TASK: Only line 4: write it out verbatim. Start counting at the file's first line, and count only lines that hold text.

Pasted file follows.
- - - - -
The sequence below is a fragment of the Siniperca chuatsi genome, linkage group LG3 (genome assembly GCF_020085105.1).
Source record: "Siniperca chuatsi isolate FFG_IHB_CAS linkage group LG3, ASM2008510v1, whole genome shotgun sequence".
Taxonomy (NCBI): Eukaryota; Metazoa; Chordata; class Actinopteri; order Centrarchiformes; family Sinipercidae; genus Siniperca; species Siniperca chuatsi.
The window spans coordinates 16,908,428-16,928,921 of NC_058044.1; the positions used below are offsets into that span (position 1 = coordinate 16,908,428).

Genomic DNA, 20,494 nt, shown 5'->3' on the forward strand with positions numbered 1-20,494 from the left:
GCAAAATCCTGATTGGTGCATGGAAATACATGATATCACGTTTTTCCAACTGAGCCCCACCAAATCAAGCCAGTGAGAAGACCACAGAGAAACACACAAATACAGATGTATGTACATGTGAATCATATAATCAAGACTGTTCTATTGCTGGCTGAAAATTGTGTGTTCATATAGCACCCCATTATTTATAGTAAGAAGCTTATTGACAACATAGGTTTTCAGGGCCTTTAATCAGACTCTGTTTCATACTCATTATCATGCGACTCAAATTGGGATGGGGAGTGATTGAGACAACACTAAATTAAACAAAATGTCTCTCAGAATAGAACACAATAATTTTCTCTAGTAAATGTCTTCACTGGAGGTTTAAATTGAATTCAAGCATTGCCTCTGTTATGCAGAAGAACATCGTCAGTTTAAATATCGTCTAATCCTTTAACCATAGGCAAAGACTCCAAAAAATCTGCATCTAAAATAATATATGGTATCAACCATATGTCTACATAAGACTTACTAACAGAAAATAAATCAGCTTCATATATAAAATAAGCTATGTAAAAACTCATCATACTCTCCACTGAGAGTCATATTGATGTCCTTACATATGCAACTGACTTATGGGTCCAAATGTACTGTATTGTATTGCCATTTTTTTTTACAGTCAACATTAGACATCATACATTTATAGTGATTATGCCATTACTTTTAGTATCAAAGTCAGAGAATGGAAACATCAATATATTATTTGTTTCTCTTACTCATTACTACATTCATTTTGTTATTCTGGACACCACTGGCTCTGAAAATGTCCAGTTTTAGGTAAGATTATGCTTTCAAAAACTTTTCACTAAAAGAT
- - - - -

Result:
The window spans coordinates 16,908,428-16,928,921 of NC_058044.1; the positions used below are offsets into that span (position 1 = coordinate 16,908,428).